If you are interested in participating, I believe they are still seeking submissions for the MAY 2015 Dream Rocket Installation, U.S. Space & Rocket Center, Huntsville, AL May 1 – Jun 30, 2015. The art deadline is March 15, 2015.  Check the website for more detailed information.

Zany Zoo – End of the Year Collaborative Mini Unit

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So, like most art teachers, I ended up with 1-2 classes for a number of my sections, and there isn’t very much you can do with that.  Instead of just allowing for a free choice day (which would be mass chaos this time of year), I looked to my pinterest board, and found this pin from the blog Art for Small Hands.

It. Has. Been. A. Life. Saver. and a super popular activity for my first, second, and third graders this time of year.

I took the premise of Julie’s lesson (which has a great outline and many helpful tips for the whole lesson) and mashed it with the Exquisite Corpse game that the Surrealists played, and turned it into a collaborative drawing activity.  Students started their animal with a head and neck, and then moved to the next chair at their table, to add a body to their table-mates drawing. Then they moved to the next chair to add a tail, and then legs.  If there were 5 students at a table I had them break the legs into front and back.  If there were 3 students at a table I had them draw the body and the tail together.  For the younger grades it did take them about 1 round to understand the process, but after that first round, they were able to manage the moving around on their own.

I did a demo drawing to show students how they would take turns creating their animals.  I pretended to be different students at a table, and drew in different colors so they would understand.

I did a demo to show students how they would take turns creating their animals. I pretended to be different students at a table, and drew in different colors so they would understand.

I decided to have them get up and move seats, because I know moving around a bit is better for children who are so hyped up that it’s almost the end of the year (or really for any time of year). You could always just have them trade papers to save a bit of time.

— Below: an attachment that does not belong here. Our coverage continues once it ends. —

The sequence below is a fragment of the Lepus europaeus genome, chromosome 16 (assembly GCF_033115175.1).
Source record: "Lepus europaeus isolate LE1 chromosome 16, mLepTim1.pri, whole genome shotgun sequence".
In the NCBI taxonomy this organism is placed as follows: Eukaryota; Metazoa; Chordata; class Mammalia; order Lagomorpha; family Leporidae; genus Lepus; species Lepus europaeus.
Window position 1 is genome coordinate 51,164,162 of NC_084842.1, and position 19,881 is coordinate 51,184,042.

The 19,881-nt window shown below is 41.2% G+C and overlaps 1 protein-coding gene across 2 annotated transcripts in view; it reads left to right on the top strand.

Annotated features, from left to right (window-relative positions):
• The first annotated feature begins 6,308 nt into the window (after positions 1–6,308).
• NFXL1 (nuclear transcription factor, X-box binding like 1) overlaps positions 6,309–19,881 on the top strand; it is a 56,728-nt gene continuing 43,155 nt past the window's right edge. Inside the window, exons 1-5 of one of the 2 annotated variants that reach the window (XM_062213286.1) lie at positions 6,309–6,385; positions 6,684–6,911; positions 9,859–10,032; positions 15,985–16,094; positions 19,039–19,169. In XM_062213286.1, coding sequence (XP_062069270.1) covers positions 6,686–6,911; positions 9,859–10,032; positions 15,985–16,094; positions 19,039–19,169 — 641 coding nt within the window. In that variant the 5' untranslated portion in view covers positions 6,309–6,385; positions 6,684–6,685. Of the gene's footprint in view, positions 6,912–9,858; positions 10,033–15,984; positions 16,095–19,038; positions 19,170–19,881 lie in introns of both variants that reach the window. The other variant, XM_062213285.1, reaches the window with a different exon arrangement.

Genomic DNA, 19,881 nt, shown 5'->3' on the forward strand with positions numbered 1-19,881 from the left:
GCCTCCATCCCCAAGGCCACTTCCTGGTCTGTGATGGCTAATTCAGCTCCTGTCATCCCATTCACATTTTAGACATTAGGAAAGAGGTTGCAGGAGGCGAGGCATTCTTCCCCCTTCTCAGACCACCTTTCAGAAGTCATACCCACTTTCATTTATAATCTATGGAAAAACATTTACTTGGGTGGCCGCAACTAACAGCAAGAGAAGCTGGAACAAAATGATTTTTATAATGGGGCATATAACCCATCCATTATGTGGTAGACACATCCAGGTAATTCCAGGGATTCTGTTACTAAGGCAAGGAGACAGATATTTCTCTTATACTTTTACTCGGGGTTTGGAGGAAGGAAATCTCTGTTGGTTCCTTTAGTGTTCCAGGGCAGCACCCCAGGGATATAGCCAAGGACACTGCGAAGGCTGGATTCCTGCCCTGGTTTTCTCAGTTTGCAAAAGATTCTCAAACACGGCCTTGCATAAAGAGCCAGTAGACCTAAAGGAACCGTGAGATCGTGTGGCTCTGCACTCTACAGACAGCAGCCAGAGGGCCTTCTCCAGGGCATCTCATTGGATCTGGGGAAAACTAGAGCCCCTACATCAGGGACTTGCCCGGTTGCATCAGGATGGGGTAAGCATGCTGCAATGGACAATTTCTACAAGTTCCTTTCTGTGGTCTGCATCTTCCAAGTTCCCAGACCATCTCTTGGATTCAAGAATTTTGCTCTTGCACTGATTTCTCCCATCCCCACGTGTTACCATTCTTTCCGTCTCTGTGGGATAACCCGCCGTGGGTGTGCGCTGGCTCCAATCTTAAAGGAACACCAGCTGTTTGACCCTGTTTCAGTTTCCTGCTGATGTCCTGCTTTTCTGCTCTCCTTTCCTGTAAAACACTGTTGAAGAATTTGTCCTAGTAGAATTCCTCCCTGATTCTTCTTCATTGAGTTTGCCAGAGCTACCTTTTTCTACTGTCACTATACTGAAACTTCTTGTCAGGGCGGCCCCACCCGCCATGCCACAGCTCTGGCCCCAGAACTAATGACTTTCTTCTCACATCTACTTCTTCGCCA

When everyone was back at the paper they started, they traced the pencil line in sharpie and added background details and color.  I also showed my students how to take the names of all of the animals and create a new name by selecting parts of the name.  I think this was the part they liked the best!Zany Zoo 2

Zany Zoo 3To take this one step further during the second class while students were finishing, I had them record a bit about their animal via Audioboo.  I shared this with my sister and boyfriend Thursday night, and we had the best time listening to their cute little voices, and noticing the details they added.  I’m sure the parents at my school will treasure these little recordings for a long time.

If you want to kill some time, here is a link to all of the Zany Zoo drawings that have been posted to Audioboo, OR Below are some of my favorites, but really it was so hard to choose!






Animal Portraits – Lesson Inspired by Photographer Nick Brandt

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This year, I re-imagined a painting unit I do with second grade.  Instead of just doing regular paintings of African animals (because they study Kenya with their classroom teachers), I did some research on the internet, and found lots of inspiration.

First I stumbled upon the work of Nick Brandt, a photographer who started a foundation to bring attention to endangered species in Kenya.  Then, that got me thinking of ways to change the way students create an animal painting.  Instead of painting the animal in the landscape I asked students to create portraits!  I found this lesson as inspiration for the final look I was hoping my students could achieve.

To introduce the lesson, I created this slide deck though Haiku Deck.  We viewed the work and talked about why Nick Brandt might create portraits of the animals he photographs.  I was so impressed that students were able to understand why Nick Brandt would print his work in black and white!  Students created a sketch from observation, using an animal photo I cropped to help students draw their work in a portrait format (Access photos here).  Over a couple of days they completed their drawing, and painted with tempera paint.  Then it was on to the background, which students completed in watercolor paint.  Again, students used reference images of African landscapes to inspire their work (Access photos here)To wrap up their work, students cut out, and glued their animal to their background, and shared with a partner at their table about their brushstroke techniques, over painted details, or mixed colors.